“Each volunteer raises an average of $100 and 100% of the money raised goes to the Children’s Miracle Network”, Craig Schwenn, secretary of the Jacksonville Extra Life Guild stated. Schwenn suffered from a birth defect as a child and had to have surgery. His story, like others in the Guild, are similar with either a sick child, or growing up as a sick child, while others have no personal connection and simply seek to help sick children and their families.
“My, now, 7 year old niece fell off the monkey bars last year and needed to have three different procedures to try to rectify a bone which was healing incorrectly. If it wasn’t for the specialized care for children at Wolfson, they may have not known what to do”. Marron explains passionately.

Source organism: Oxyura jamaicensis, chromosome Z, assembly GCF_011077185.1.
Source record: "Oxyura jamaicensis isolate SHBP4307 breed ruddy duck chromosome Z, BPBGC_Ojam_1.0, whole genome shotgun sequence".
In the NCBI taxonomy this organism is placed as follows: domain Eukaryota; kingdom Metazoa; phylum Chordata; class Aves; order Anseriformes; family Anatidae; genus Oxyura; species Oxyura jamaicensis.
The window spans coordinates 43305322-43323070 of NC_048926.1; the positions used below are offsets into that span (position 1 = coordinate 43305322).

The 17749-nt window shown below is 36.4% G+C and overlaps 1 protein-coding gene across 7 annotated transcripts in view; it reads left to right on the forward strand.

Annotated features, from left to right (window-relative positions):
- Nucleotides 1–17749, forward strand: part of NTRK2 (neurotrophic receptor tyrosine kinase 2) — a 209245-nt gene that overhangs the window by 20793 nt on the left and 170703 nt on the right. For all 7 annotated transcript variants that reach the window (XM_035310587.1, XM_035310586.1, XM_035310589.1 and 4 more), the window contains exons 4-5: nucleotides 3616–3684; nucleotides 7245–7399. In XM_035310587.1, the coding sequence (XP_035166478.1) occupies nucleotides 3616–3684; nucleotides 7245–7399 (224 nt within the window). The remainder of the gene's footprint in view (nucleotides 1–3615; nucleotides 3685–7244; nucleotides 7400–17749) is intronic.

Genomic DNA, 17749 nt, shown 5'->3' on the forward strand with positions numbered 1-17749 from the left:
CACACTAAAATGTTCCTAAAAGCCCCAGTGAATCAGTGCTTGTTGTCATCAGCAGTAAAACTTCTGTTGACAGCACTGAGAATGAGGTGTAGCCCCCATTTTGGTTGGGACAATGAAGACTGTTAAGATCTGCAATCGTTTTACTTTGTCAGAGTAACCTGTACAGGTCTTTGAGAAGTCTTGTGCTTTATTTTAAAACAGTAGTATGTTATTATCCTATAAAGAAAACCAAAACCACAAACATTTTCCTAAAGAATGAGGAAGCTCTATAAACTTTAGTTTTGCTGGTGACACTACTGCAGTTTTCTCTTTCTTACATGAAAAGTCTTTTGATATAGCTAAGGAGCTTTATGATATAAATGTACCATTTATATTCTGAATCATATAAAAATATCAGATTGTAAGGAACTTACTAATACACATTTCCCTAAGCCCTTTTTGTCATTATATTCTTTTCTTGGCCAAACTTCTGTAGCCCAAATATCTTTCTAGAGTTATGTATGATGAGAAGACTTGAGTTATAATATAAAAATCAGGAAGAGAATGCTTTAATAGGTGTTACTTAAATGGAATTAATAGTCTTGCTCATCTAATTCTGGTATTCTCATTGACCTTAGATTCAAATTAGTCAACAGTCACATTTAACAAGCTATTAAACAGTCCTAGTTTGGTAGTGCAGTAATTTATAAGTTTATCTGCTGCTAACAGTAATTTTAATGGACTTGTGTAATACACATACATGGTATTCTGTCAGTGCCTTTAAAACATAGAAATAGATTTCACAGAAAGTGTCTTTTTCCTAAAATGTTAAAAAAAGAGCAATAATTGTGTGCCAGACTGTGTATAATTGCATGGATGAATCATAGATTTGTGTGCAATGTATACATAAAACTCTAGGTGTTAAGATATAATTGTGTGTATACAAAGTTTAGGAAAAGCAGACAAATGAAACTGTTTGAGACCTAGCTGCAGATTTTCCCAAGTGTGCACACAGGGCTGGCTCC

The strong sense of local community has helped Jacksonville’s Extra Life Guild greatly, however there’s always room and want for more expansion. Currently the Guild is looking into recruiting new members into their roaster. Seeking to find other like-minded individuals who want to help local children, and don’t mind playing video games for twenty-four hours – not as easy as it sounds – to do it. The Jacksonville Extra Life Guild meets once a month to discuss strategies in further promoting, and recruiting for Extra Life, along with ways to increase fundraising for their charities of choice.
Every penny a Guild member raises counts towards the aid of a child in need. That thought is what drives Extra Life members across the country. Medical care isn’t cheap, and every little bit can help towards saving a child’s life, or simply making them more comfortable. The Jacksonville Extra Life Guild seeks to do their part in raising money for two local hospitals and thus our local children.